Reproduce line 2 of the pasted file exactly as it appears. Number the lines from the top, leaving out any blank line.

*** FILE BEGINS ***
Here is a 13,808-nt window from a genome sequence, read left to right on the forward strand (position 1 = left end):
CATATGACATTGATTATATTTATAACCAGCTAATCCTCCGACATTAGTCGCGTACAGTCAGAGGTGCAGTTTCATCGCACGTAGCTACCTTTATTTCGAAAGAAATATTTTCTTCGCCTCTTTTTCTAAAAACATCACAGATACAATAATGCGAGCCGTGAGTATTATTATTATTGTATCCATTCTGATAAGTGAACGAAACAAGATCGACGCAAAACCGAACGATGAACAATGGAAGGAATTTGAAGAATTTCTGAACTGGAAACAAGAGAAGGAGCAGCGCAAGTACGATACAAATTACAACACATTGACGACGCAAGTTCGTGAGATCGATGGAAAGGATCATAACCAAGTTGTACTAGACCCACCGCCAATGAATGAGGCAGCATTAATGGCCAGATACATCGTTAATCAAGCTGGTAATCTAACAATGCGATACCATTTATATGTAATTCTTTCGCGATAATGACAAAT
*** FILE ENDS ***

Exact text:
CATATGACATTGATTATATTTATAACCAGCTAATCCTCCGACATTAGTCGCGTACAGTCAGAGGTGCAGTTTCATCGCACGTAGCTACCTTTATTTCGAAAGAAATATTTTCTTCGCCTCTTTTTCTAAAAACATCACAGATACAATAATGCGAGCCGTGAGTATTATTATTATTGTATCCATTCTGATAAGTGAACGAAACAAGATCGACGCAAAACCGAACGATGAACAATGGAAGGAATTTGAAGAATTTCTGAACTGGAAACAAGAGAAGGAGCAGCGCAAGTACGATACAAATTACAACACATTGACGACGCAAGTTCGTGAGATCGATGGAAAGGATCATAACCAAGTTGTACTAGACCCACCGCCAATGAATGAGGCAGCATTAATGGCCAGATACATCGTTAATCAAGCTGGTAATCTAACAATGCGATACCATTTATATGTAATTCTTTCGCGATAATGACAAAT